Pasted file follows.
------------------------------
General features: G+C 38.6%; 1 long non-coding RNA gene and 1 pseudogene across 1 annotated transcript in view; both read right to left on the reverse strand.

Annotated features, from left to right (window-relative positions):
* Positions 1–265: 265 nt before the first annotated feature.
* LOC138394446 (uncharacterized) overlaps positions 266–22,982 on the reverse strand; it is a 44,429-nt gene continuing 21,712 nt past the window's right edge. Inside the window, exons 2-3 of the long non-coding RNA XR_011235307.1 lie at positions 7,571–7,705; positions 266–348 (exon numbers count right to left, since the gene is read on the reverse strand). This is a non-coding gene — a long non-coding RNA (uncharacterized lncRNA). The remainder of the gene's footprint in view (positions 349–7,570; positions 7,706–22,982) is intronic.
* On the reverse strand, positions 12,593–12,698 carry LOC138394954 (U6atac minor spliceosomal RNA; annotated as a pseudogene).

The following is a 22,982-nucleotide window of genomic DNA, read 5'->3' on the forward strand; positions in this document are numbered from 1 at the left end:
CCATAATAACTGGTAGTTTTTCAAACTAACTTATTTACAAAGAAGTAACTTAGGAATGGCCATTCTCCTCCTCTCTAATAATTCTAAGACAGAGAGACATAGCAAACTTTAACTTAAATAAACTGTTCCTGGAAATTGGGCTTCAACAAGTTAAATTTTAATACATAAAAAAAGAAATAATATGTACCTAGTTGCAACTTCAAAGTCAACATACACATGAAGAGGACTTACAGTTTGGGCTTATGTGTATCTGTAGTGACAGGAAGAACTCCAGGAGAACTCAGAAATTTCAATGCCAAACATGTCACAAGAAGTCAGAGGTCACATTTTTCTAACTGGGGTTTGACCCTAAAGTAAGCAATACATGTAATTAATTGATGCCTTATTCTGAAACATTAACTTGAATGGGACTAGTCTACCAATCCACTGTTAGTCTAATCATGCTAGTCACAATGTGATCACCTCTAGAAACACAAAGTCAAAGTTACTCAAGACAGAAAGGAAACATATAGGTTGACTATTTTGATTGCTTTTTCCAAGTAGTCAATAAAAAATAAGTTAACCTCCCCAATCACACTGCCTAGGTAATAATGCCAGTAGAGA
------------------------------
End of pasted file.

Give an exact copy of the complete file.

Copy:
General features: G+C 38.6%; 1 long non-coding RNA gene and 1 pseudogene across 1 annotated transcript in view; both read right to left on the reverse strand.

Annotated features, from left to right (window-relative positions):
* Positions 1–265: 265 nt before the first annotated feature.
* LOC138394446 (uncharacterized) overlaps positions 266–22,982 on the reverse strand; it is a 44,429-nt gene continuing 21,712 nt past the window's right edge. Inside the window, exons 2-3 of the long non-coding RNA XR_011235307.1 lie at positions 7,571–7,705; positions 266–348 (exon numbers count right to left, since the gene is read on the reverse strand). This is a non-coding gene — a long non-coding RNA (uncharacterized lncRNA). The remainder of the gene's footprint in view (positions 349–7,570; positions 7,706–22,982) is intronic.
* On the reverse strand, positions 12,593–12,698 carry LOC138394954 (U6atac minor spliceosomal RNA; annotated as a pseudogene).

The following is a 22,982-nucleotide window of genomic DNA, read 5'->3' on the forward strand; positions in this document are numbered from 1 at the left end:
CCATAATAACTGGTAGTTTTTCAAACTAACTTATTTACAAAGAAGTAACTTAGGAATGGCCATTCTCCTCCTCTCTAATAATTCTAAGACAGAGAGACATAGCAAACTTTAACTTAAATAAACTGTTCCTGGAAATTGGGCTTCAACAAGTTAAATTTTAATACATAAAAAAAGAAATAATATGTACCTAGTTGCAACTTCAAAGTCAACATACACATGAAGAGGACTTACAGTTTGGGCTTATGTGTATCTGTAGTGACAGGAAGAACTCCAGGAGAACTCAGAAATTTCAATGCCAAACATGTCACAAGAAGTCAGAGGTCACATTTTTCTAACTGGGGTTTGACCCTAAAGTAAGCAATACATGTAATTAATTGATGCCTTATTCTGAAACATTAACTTGAATGGGACTAGTCTACCAATCCACTGTTAGTCTAATCATGCTAGTCACAATGTGATCACCTCTAGAAACACAAAGTCAAAGTTACTCAAGACAGAAAGGAAACATATAGGTTGACTATTTTGATTGCTTTTTCCAAGTAGTCAATAAAAAATAAGTTAACCTCCCCAATCACACTGCCTAGGTAATAATGCCAGTAGAGA